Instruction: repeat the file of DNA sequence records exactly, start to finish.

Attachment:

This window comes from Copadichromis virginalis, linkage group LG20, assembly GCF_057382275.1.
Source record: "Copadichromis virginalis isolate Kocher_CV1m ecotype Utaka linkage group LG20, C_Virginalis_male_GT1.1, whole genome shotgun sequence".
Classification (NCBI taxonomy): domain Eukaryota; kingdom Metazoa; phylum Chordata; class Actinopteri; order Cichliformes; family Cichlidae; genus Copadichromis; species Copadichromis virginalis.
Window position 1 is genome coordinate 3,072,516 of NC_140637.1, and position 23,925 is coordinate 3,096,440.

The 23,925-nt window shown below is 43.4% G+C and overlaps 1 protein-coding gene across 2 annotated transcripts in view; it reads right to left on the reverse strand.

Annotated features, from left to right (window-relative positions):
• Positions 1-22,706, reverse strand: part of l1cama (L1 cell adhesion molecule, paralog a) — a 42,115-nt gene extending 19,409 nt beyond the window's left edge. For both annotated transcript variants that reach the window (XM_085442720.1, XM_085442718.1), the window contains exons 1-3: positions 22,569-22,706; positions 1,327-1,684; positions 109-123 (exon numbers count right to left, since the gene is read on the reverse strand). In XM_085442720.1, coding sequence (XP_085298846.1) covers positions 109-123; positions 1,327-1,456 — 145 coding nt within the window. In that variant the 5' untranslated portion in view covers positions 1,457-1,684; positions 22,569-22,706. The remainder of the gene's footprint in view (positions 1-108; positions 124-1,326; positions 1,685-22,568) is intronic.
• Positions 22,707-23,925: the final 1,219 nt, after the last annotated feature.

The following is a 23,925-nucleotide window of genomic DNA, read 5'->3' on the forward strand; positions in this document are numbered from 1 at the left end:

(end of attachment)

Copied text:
This window comes from Copadichromis virginalis, linkage group LG20, assembly GCF_057382275.1.
Source record: "Copadichromis virginalis isolate Kocher_CV1m ecotype Utaka linkage group LG20, C_Virginalis_male_GT1.1, whole genome shotgun sequence".
Classification (NCBI taxonomy): domain Eukaryota; kingdom Metazoa; phylum Chordata; class Actinopteri; order Cichliformes; family Cichlidae; genus Copadichromis; species Copadichromis virginalis.
Window position 1 is genome coordinate 3,072,516 of NC_140637.1, and position 23,925 is coordinate 3,096,440.

The 23,925-nt window shown below is 43.4% G+C and overlaps 1 protein-coding gene across 2 annotated transcripts in view; it reads right to left on the reverse strand.

Annotated features, from left to right (window-relative positions):
• Positions 1-22,706, reverse strand: part of l1cama (L1 cell adhesion molecule, paralog a) — a 42,115-nt gene extending 19,409 nt beyond the window's left edge. For both annotated transcript variants that reach the window (XM_085442720.1, XM_085442718.1), the window contains exons 1-3: positions 22,569-22,706; positions 1,327-1,684; positions 109-123 (exon numbers count right to left, since the gene is read on the reverse strand). In XM_085442720.1, coding sequence (XP_085298846.1) covers positions 109-123; positions 1,327-1,456 — 145 coding nt within the window. In that variant the 5' untranslated portion in view covers positions 1,457-1,684; positions 22,569-22,706. The remainder of the gene's footprint in view (positions 1-108; positions 124-1,326; positions 1,685-22,568) is intronic.
• Positions 22,707-23,925: the final 1,219 nt, after the last annotated feature.

The following is a 23,925-nucleotide window of genomic DNA, read 5'->3' on the forward strand; positions in this document are numbered from 1 at the left end: